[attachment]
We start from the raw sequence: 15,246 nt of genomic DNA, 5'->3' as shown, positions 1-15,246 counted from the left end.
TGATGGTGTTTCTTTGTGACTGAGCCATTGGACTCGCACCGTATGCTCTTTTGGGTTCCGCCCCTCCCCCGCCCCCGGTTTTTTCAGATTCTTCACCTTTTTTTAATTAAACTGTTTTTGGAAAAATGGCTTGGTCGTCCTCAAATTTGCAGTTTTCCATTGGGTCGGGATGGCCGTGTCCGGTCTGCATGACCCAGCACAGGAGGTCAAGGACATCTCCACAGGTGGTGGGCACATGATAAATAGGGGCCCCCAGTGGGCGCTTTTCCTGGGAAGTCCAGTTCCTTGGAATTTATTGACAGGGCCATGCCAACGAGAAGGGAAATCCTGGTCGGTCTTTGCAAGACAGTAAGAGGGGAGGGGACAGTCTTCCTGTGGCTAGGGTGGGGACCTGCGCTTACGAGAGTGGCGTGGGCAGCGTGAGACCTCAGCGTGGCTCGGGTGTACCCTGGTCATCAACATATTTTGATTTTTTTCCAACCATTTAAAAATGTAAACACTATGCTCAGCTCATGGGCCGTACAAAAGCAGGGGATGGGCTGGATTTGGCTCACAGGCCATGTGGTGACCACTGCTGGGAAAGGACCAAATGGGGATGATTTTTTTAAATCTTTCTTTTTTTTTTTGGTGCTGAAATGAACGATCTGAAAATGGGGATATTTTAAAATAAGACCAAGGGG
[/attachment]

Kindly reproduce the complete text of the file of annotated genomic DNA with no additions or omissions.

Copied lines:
We start from the raw sequence: 15,246 nt of genomic DNA, 5'->3' as shown, positions 1-15,246 counted from the left end.
TGATGGTGTTTCTTTGTGACTGAGCCATTGGACTCGCACCGTATGCTCTTTTGGGTTCCGCCCCTCCCCCGCCCCCGGTTTTTTCAGATTCTTCACCTTTTTTTAATTAAACTGTTTTTGGAAAAATGGCTTGGTCGTCCTCAAATTTGCAGTTTTCCATTGGGTCGGGATGGCCGTGTCCGGTCTGCATGACCCAGCACAGGAGGTCAAGGACATCTCCACAGGTGGTGGGCACATGATAAATAGGGGCCCCCAGTGGGCGCTTTTCCTGGGAAGTCCAGTTCCTTGGAATTTATTGACAGGGCCATGCCAACGAGAAGGGAAATCCTGGTCGGTCTTTGCAAGACAGTAAGAGGGGAGGGGACAGTCTTCCTGTGGCTAGGGTGGGGACCTGCGCTTACGAGAGTGGCGTGGGCAGCGTGAGACCTCAGCGTGGCTCGGGTGTACCCTGGTCATCAACATATTTTGATTTTTTTCCAACCATTTAAAAATGTAAACACTATGCTCAGCTCATGGGCCGTACAAAAGCAGGGGATGGGCTGGATTTGGCTCACAGGCCATGTGGTGACCACTGCTGGGAAAGGACCAAATGGGGATGATTTTTTTAAATCTTTCTTTTTTTTTTTGGTGCTGAAATGAACGATCTGAAAATGGGGATATTTTAAAATAAGACCAAGGGG